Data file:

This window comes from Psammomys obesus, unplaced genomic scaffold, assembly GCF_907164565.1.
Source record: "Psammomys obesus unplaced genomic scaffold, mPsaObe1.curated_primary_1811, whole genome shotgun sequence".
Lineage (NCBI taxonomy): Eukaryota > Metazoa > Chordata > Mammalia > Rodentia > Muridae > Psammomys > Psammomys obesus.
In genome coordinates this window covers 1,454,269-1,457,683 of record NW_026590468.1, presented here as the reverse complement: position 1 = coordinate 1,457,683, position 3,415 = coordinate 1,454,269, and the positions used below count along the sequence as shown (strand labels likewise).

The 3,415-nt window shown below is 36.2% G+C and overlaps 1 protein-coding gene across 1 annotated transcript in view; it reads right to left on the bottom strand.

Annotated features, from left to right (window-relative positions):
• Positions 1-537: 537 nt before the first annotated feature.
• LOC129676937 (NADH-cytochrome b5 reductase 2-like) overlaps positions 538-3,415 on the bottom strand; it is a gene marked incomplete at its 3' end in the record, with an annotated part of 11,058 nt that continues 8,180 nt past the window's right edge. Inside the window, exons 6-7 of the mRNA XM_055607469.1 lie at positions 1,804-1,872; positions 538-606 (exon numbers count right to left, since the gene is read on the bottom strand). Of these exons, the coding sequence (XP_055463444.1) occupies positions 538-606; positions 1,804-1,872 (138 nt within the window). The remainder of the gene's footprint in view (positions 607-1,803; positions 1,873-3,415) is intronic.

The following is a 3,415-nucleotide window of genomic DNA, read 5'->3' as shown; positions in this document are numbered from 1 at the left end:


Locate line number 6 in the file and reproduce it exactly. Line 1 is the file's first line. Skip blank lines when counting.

Annotated features, from left to right (window-relative positions):